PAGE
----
For over a decade, Nigel Holt’s creativity has helped him remain an integral part of the Chicago music scene. Formerly known as Hollywood Holt, his work blended various sounds, including juke and footwork. Affiliated with the Treated Crew, Holt – as he later called himself – has since worked on projects such as The Great Gatsby soundtrack as his sound and skills evolved. Now, under the moniker HXLT, he’s taken things a step further by venturing into the world of punk rock on his self-titled debut.
Released free of charge on a number of streaming services including SoundCloud, Spotify and Tidal, HXLT finds itself in stark contrast to most G.O.O.D. Music projects; an album filled with guitar chords and melodies rather than 808 drum patterns. Infusing a number of different genres under one roof, the 12-track project stands out mostly for what it’s not. Too bad the album leaves plenty to be desired; lacking in lyrical content and creativity, shining most when HXLT embraces his punk roots.
From HXLT’s first track (“Reaper”) – which quotes Blue Oyster Cult’s 1976 classic – until its last (“Together”), little energy is displayed. A mix of piano, cascading vocals strumming guitar and electronic musings that might delight the producers of the world, but is missing force required to move the average listener.
Not all artists need to display the exuberance of Method Man and Redman to make a hit, but for those whose music isn’t rambunctious, a level of passion needs to come across in order to convey a sense of emotion. Tracks like “Why,” which never quite makes it off the ground, and “Work It Out,” where HXLT replaces his earlier singing with a more conversational (and less melodic) tone, drive the point home.
Lyrics like “I want to kill, I need to rush I need the thrill. / Yes I need that to be bad, o see the edge and lean back,” on “Live To Death” might sound dramatic, but their delivery fails to bring conviction, causing the song to fall flat. The same goes for the aptly titled “Rock N Roll,” in which HXLT states, “I want to rock & roll your face off” over a slow, pulsating beat that, if not for the guitar in the background, would be more Usher than Led Zeppelin.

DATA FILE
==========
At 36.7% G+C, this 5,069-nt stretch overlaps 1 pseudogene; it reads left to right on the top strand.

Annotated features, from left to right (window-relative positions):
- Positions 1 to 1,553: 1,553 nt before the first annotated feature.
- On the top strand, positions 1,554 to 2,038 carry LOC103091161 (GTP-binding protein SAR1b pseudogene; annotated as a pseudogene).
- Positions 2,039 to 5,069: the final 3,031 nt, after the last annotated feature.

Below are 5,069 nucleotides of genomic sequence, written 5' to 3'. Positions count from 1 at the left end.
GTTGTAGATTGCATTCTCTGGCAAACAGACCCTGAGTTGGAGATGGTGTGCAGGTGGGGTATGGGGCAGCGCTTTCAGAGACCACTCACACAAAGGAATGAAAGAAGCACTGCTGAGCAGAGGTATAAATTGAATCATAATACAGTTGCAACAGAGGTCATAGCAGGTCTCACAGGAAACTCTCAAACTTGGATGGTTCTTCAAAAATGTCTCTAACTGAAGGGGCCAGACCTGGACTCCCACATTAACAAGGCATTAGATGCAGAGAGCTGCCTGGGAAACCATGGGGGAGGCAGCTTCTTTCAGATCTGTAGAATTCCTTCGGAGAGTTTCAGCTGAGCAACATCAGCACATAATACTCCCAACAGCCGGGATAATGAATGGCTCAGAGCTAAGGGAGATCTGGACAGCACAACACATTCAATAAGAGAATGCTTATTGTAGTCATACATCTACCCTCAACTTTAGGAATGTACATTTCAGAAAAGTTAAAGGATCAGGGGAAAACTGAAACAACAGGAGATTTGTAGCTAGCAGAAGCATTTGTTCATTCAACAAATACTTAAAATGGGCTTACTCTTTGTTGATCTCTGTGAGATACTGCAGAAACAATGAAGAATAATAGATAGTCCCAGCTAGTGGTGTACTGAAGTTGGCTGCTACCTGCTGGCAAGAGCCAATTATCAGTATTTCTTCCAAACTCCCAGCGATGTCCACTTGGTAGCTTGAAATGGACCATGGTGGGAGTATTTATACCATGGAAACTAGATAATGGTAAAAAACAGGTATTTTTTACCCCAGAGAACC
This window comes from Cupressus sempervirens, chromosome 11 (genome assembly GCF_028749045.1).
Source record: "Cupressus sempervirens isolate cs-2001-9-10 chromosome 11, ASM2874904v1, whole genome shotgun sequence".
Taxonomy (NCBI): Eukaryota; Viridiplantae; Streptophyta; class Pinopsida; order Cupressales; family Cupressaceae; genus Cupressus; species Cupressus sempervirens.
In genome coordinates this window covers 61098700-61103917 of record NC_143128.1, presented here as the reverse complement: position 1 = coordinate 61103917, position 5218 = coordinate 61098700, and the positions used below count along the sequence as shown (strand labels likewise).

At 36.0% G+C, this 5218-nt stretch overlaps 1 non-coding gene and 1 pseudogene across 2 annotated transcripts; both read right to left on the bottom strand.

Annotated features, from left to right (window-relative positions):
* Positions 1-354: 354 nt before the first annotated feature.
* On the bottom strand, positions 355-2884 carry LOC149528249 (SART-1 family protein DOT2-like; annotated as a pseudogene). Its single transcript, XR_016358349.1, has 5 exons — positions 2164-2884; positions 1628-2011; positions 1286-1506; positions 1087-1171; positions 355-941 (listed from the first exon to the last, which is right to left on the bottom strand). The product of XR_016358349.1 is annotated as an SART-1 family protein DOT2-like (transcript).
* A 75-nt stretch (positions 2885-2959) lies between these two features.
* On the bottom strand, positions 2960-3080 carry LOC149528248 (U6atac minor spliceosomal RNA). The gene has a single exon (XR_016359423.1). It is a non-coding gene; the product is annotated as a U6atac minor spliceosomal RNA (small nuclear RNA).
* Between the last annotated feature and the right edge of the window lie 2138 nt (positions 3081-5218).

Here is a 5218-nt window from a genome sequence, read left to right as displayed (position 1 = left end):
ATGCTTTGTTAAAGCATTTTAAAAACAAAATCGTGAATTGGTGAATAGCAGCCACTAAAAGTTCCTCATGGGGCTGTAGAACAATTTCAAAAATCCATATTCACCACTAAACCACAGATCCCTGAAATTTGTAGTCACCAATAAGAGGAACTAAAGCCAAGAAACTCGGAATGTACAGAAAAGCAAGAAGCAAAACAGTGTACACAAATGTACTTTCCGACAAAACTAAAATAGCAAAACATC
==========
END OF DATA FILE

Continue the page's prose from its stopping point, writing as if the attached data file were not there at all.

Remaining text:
Lacking proper lyrics and matching delivery, HXLT instead relies on its production value as its driving force. A self-produced body of work that comes off somewhere between The xx and Toro y Moi, HXLT’s ability to blend indie rock and electronica is reminiscent of Danger Mouse’s work on Broken Bells’ After the Disco.
It’s also one of the project’s few positive notes, and much like the lyrical delivery, is widely inconsistent, featuring duds like the Styx makeover “Tonight” and highlights like the seemingly ‘80s-inspired “Moonrise” and the upbeat “Sick.”
Coincidently, the latter, which happens to be one of the album’s rare standout songs, is also one of HXLT’s few true punk rock tracks, though the juxtaposition of his screams of anger and the crooning overtop piano notes could have made for a far more interesting album should it have been utilized more throughout.
The same intensity can be found on the punk-tinged “Together,” which features Kathleen Hanna of Le Tigre fame, perhaps another reason the track has more of a rock & roll background. Unfortunately, these tracks are few and far between, making HXLT the latest casualty of the ambitious venture turned wayward passion project that G.O.O.D. Music has become.